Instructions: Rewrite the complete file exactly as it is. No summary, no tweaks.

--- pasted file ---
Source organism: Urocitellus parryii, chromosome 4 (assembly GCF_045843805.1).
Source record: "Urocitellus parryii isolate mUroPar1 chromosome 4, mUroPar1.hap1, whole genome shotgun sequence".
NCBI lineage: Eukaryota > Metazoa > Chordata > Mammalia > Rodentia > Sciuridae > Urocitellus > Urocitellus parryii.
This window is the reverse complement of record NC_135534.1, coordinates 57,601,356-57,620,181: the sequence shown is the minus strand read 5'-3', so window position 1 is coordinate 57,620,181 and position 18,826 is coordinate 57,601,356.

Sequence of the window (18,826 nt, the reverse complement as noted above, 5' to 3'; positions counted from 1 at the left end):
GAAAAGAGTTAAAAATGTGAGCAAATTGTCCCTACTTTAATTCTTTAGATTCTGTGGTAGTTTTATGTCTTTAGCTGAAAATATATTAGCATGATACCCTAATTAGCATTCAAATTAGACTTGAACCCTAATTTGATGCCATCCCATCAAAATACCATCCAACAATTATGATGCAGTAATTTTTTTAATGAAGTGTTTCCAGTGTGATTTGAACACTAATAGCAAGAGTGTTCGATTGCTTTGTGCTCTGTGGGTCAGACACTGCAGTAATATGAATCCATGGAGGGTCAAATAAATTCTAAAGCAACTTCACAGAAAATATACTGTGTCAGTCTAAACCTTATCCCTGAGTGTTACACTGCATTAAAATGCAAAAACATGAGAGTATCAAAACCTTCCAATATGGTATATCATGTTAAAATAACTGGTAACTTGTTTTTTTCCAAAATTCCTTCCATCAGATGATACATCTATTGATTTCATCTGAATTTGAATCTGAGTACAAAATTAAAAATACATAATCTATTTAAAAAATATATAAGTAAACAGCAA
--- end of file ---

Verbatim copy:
Source organism: Urocitellus parryii, chromosome 4 (assembly GCF_045843805.1).
Source record: "Urocitellus parryii isolate mUroPar1 chromosome 4, mUroPar1.hap1, whole genome shotgun sequence".
NCBI lineage: Eukaryota > Metazoa > Chordata > Mammalia > Rodentia > Sciuridae > Urocitellus > Urocitellus parryii.
This window is the reverse complement of record NC_135534.1, coordinates 57,601,356-57,620,181: the sequence shown is the minus strand read 5'-3', so window position 1 is coordinate 57,620,181 and position 18,826 is coordinate 57,601,356.

Sequence of the window (18,826 nt, the reverse complement as noted above, 5' to 3'; positions counted from 1 at the left end):
GAAAAGAGTTAAAAATGTGAGCAAATTGTCCCTACTTTAATTCTTTAGATTCTGTGGTAGTTTTATGTCTTTAGCTGAAAATATATTAGCATGATACCCTAATTAGCATTCAAATTAGACTTGAACCCTAATTTGATGCCATCCCATCAAAATACCATCCAACAATTATGATGCAGTAATTTTTTTAATGAAGTGTTTCCAGTGTGATTTGAACACTAATAGCAAGAGTGTTCGATTGCTTTGTGCTCTGTGGGTCAGACACTGCAGTAATATGAATCCATGGAGGGTCAAATAAATTCTAAAGCAACTTCACAGAAAATATACTGTGTCAGTCTAAACCTTATCCCTGAGTGTTACACTGCATTAAAATGCAAAAACATGAGAGTATCAAAACCTTCCAATATGGTATATCATGTTAAAATAACTGGTAACTTGTTTTTTTCCAAAATTCCTTCCATCAGATGATACATCTATTGATTTCATCTGAATTTGAATCTGAGTACAAAATTAAAAATACATAATCTATTTAAAAAATATATAAGTAAACAGCAA